Searching over 5,500,000 cases.

Buy This Entire Record For $7.95

Download the entire decision to receive the complete text, official citation,
docket number, dissents and concurrences, and footnotes for this case.

Learn more about what you receive with purchase of this case.

Long v. Ryan

United States District Court, D. Arizona

February 13, 2017

Larry Bernard Long, Petitioner,
Charles L. Ryan, et al., Respondents.


         This matter is before the Court on pro se Petitioner's Amended Petition for Writ of Habeas Corpus pursuant to 28 U.S.C. § 2254 (Doc. 11) and the Report and Recommendation (“R&R”) issued by United States Magistrate Judge Deborah M. Fine (Doc. 22). In his Amended Petition for Writ of Habeas Corpus (the “Amended Petition”), Petitioner raised three claims for relief: ineffective assistance of counsel in violation of the Sixth and Fourteenth Amendment; prosecutorial misconduct in violation of his Fifth, Sixth and Fourteenth Amendment rights; and sentencing errors in violation of the Fifth, Sixth and Fourteenth Amendment. (Doc. 11 at 6-8). After a thorough analysis, Judge Fine recommended that this Court deny the Amended Petition because it was untimely filed and Petitioner is not entitled to tolling. On May 2, 2016, Petitioner timely filed objections to the R&R. (Doc. 23). Respondents filed no objections.

         I. R & R and Objections

         In the R&R, Magistrate Judge Fine set forth the procedural background of this case. The Court need not repeat that information here because Petitioner did not object to any of the information in the background section. See Thomas v. Arn, 474 U.S. 140, 149 (1989) (The relevant provision of the Federal Magistrates Act, 28 U.S.C. § 636(b)(1)(C), “does not on its face require any review at all . . . of any issue that is not the subject of an objection.”). Thus, the Court fully adopts that section of the R&R.

         A. Standard of Review

         This Court must “make a de novo determination of those portions of the report or specified proposed findings or recommendations to which” Petitioner is objecting. 28 U.S.C. § 636(b)(1)(C); see also Fed.R.Civ.P. 72(b)(3) (“The district judge must determine de novo any part of the magistrate judge's disposition that has been properly objected to.”); U.S. v. Reyna-Tapia, 328 F.3d 1114, 1121 (9th Cir. 2003) (emphasis added). Further, this Court "may accept, reject, or modify, in whole or in part, the findings or recommendations made by the magistrate judge.” 28 U.S.C. § 636(b)(1)(C); Fed.R.Civ.P. 72(b)(3).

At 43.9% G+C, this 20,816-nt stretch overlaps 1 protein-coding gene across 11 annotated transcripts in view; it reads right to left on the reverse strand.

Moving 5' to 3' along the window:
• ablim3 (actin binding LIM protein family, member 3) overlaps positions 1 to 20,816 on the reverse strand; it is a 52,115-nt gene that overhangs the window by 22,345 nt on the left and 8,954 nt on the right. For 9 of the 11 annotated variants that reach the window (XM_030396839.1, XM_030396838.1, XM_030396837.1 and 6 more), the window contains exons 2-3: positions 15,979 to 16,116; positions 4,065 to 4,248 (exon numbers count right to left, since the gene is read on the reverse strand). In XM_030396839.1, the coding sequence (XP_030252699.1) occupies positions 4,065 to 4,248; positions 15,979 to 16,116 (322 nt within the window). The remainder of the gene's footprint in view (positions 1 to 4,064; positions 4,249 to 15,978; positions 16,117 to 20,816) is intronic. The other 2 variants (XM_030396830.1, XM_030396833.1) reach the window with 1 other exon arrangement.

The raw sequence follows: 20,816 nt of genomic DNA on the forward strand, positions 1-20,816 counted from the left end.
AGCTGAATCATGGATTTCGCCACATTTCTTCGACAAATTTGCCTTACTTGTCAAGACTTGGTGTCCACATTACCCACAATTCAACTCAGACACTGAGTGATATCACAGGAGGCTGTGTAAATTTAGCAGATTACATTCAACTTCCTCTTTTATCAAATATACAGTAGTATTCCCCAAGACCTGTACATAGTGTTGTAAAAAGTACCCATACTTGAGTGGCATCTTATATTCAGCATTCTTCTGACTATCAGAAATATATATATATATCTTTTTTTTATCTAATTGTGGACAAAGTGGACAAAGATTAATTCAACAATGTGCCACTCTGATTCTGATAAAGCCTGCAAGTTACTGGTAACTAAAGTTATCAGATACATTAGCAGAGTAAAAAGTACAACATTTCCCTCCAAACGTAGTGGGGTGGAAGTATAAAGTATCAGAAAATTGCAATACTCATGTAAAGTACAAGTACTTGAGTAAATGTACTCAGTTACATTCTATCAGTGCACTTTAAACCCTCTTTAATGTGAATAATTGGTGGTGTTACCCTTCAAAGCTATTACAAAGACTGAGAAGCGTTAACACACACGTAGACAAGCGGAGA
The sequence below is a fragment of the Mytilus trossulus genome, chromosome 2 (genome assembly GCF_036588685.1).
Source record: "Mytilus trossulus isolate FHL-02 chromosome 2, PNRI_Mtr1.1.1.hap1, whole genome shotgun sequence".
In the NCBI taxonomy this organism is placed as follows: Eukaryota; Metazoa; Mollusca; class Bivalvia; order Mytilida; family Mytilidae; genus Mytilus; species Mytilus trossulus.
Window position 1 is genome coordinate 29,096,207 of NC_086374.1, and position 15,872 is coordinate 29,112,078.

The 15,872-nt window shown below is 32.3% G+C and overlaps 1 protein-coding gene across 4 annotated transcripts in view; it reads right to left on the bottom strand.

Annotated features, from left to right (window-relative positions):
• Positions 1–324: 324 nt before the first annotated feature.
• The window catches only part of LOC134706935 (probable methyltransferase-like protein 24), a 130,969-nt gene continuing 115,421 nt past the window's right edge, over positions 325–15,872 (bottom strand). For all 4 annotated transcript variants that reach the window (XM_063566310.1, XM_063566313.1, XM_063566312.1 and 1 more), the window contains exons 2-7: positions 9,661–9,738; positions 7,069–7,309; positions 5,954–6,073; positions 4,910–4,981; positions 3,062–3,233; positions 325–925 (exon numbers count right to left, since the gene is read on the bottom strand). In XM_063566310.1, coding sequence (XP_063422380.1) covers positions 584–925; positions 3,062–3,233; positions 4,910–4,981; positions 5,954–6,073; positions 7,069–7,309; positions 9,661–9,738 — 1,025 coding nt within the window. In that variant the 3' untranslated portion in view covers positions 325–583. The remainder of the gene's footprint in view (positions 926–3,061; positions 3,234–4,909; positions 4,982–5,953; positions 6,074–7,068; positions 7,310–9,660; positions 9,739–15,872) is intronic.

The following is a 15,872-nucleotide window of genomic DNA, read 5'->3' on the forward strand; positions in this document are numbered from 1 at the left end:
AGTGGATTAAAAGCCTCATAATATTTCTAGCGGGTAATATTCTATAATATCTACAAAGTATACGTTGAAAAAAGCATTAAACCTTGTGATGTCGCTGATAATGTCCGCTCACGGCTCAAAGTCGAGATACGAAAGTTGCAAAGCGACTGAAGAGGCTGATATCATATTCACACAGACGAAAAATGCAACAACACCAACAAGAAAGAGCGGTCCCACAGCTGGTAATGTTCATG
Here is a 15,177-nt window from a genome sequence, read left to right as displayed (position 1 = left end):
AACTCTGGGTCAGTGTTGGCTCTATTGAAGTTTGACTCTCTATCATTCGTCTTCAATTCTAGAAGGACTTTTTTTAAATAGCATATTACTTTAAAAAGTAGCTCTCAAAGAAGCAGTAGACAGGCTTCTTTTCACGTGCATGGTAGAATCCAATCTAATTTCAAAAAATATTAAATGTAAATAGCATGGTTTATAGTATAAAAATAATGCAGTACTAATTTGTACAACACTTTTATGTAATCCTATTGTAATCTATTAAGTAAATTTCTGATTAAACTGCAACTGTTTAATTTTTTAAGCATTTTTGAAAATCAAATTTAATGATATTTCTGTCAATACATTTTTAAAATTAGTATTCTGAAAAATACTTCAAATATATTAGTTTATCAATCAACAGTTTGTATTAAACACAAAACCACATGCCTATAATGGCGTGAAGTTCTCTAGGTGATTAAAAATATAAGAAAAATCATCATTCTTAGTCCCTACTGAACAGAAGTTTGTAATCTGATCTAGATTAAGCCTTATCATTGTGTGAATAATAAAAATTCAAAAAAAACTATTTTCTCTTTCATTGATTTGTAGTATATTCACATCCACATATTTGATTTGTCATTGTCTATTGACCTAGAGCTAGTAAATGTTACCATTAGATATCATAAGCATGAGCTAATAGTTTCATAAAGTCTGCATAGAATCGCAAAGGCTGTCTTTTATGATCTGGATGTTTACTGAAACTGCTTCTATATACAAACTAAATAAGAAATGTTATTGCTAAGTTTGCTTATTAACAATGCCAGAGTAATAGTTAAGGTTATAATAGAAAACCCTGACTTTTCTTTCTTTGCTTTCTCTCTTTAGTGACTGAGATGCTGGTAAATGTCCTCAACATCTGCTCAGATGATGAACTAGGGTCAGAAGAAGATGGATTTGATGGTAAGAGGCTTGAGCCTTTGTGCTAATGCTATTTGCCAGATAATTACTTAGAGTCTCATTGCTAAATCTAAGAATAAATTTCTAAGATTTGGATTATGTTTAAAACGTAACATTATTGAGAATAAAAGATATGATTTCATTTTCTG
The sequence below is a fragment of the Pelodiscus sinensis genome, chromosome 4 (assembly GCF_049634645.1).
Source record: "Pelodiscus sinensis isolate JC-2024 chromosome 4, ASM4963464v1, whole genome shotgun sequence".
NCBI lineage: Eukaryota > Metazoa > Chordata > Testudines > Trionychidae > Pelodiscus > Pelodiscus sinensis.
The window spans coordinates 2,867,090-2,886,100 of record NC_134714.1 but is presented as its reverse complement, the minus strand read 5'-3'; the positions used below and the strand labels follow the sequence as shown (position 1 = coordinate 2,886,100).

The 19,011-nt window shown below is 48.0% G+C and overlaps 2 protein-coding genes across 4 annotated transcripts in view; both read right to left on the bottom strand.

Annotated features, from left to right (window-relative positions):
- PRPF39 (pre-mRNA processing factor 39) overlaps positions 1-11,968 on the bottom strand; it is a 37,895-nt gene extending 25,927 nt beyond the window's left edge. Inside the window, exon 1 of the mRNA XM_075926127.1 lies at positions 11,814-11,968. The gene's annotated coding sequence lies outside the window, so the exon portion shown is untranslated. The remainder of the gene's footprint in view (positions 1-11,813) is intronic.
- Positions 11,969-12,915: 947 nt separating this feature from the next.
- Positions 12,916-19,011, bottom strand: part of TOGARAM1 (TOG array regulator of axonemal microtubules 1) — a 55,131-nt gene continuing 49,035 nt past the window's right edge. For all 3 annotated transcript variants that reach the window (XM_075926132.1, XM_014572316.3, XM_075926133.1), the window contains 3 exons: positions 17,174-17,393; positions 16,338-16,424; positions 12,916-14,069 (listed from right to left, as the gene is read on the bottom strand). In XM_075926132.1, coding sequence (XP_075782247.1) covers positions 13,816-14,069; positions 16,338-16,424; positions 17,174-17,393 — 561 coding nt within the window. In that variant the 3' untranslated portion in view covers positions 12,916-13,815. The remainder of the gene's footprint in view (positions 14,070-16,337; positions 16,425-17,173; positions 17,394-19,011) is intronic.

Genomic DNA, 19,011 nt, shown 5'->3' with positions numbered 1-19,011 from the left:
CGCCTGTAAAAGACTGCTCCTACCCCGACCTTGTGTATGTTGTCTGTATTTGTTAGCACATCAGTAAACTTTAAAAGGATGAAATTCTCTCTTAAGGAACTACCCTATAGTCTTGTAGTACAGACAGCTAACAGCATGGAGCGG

B. Analysis

         As an initial observation, it is apparent that Petitioner misunderstood that part of the R&R that describes the procedural background leading up to the filing in this Court of his original federal habeas petition and the Amended Petition. Petitioner spends a considerable amount of time refuting what he mistakenly believes is Judge Fine's finding that his original habeas petition was not timely filed pursuant to this Court's orders. (See Doc. 23 at 5-7:23-28) (“[w]hen a federal magistrate judge granted multiple extensions for the prisoner to file his federal habeas petition, such extensions effectively instructed the prisoner that if he followed the court's schedule, his federal filing would be deemed timely.”). Magistrate Judge Fine did not make such a finding. Instead, the R&R noted that Petitioner's Amended Petition was “timely filed in relation to [this Court's] January 14, 2015 Order.” (Doc. 22 at 1:27-28) (emphasis added). Judge Fine explained that on January 14, 2015, this Court granted Petitioner an extension of time to file an amended petition, which he did. Petitioner's Amended Petition (Doc. 11) was therefore filed on February 24, 2015 in accordance with the Court's extension order and Judge Fine did not conclude otherwise. Consequently, Petitioner's arguments related thereto are misplaced and the Court need not consider them as they are not proper objections under Fed.R.Civ.P.72(b)(3).